AT THE END OF THIS ROUND OF ABUSE, THE ROAMER WAS STILL IN PERFECT SHAPE. THERE WASN’T SO MUCH AS A NICK ON THE EDGE.
as I hit it with the baton, I could pop sections of wood free from the log. Several times, I twisted the knife so hard that I could see the entire blade flex prior to popping the wood loose. When this had no effect on the integrity of the edge, I used the Roamer to split a piece of maple in half. I then hammered the edge straight through the split wood to create a sturdy, dry base for my cook fire. The Roamer R315 has a short section of spine with a 90-degree edge. It is located directly between the jimping and the start of the swedge. It is extremely sharp, and I used this to strike the ferro rod to start my cook fire. I know some of you are convinced that I am an idiot for putting a knife through such abusive testing. Well, you might be right, but I did it with a specific purpose in mind. I wanted to know if this knife would hold up to the rigors of a hard-use hunting knife.
STEEL WILL’S REPUTATION FOR MAKING HIGH-QUALITY, HIGH-VALUE KNIVES MADE ME EAGER TO TEST THIS BLADE.
It might be called upon to split a pelvic bone, chop through a rib cage, take apart joints and fillet a backstrap. In addition to the normal game-processing tasks, this knife might be called upon to help prepare a cook fire or set up an impromptu field shelter. You do not want to find out in the middle of your hunt that your knife isn’t up to the job!
I observed absolutely no damage to the edge or to the knife overall during any of my testing. When I got it home, it was still paper-slicing sharp. After less than a minute with a strop, the edge was popping the hair off the back of my arm and was sharper than before I started testing! To say I am impressed with the Roamer R315 would be an understatement. I was fully prepared to say that while I liked the design, I wish it had been made with a better steel. However, my testing and use of the knife have shown that the steel is fully up to the job. It might not be one of the high-end, expensive steels I thought I would have preferred, but it has proven itself to be tough, capable of taking and holding an excellent edge, and is easy to maintain. I’m not sure what else I could ask for—especially at its MSRP ($60)! If you are looking for a hard-use, backcountry hunting/survival knife, I can give the Steel Will Roamer R315 my absolute stamp of approval. I don’t think it will replace the Buck 119 in the annals of legendary hunting knives, but it appears to be earning a place right alongside it.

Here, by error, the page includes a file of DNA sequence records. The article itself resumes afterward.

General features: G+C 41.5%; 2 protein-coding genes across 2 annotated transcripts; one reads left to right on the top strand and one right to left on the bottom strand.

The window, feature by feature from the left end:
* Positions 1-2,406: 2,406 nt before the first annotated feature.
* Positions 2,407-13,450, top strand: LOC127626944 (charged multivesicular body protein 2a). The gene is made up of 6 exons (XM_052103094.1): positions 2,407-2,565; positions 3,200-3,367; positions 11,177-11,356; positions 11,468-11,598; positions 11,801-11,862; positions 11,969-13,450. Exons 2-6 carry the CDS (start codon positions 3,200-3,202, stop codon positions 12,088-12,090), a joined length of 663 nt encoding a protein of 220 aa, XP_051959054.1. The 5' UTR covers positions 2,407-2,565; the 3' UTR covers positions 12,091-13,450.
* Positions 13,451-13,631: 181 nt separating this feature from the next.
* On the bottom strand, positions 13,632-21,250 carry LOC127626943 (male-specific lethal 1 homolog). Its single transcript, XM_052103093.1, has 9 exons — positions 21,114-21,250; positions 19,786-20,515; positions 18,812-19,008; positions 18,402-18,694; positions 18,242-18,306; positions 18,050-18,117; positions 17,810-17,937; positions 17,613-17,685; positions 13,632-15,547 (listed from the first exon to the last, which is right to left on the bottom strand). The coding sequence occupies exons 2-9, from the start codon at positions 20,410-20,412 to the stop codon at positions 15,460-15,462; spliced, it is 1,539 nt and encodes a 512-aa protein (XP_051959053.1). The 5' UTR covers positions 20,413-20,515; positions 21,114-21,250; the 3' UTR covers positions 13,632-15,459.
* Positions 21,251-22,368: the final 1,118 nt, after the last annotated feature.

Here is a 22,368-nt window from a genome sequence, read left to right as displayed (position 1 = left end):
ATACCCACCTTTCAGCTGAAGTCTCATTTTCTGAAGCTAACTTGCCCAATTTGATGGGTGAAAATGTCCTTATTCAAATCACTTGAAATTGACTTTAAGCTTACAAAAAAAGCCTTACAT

MY INITIAL IMPRESSIONS OF THE ROAMER WERE GOOD. THE KNIFE RIDES IN A STURDY, RIGHT-HAND, BLACK LEATHER BELT SHEATH. THE LEATHER APPEARS TO BE OF GOOD QUALITY, AND THE STITCHING IS CLEAN, EVEN AND REINFORCED WITH TWO STEEL RIVETS.
Steel Will has taken the lines of a traditional hunting knife and combined them with modern materials and a healthy dose of steroids to create a blade that is just as at home processing a deer as it is preparing wood for the campfire.
Below: In a last-ditch effort to find a weakness with the Roamer, the author used it to chop into a large oak log. Despite the heavy blows of the baton and the significant resistance of the oak, the Roamer remained sharp and straight— and seemed to be begging for more.
Left: The sheath utilizes a dangler-style belt attachment system. The flexibility of the dangler keeps the knife accessible, even when wearing bulky clothing.
Bottom: The Roamer is shown with the author’s chosen edge-maintenance tools for the field: an Eze-lap CD4 sharpening stone and a homemade leather strop.
Below: The Roamer 315 occupies the same workspace as the venerable Buck 119. Those are some very big shoes to fill, but in the author’s experience, the Roamer has what it takes.
Right: Not satisfied with pounding the Roamer through frozen maple, the author hammered the edge through a piece of frozen oak. This turned out to be no challenge for the blade.
Above, left: Because the author didn’t have an elk to delimb, the Roamer’s edge integrity was tested by pounding it through a knotty piece of twisted, frozen oak. It suffered no damage at all.
Left: Any defects in the steel or heat treat used to make a knife are sure to be revealed by hammering the edge into a piece of seasoned wood at a 90-degree angle to the grain. None were found here.
The Roamer is being used to take out large sections of wood to reduce its diameter.
The author has chosen a piece of red oak to create a baton.
The Roamer 315 is shown with the tool that will be used to push it to its limits.
Due to its excellent grind geometry, the Roamer is just as good at finer cutting chores as it is at heavy work.
Knife-testing can help build up an appetite! The Roamer R315 is certainly right at home doing basic camp chores.
When the abusive testing was done, the author used the Roamer to prepare a small cook fire and ignite it with a ferro rod.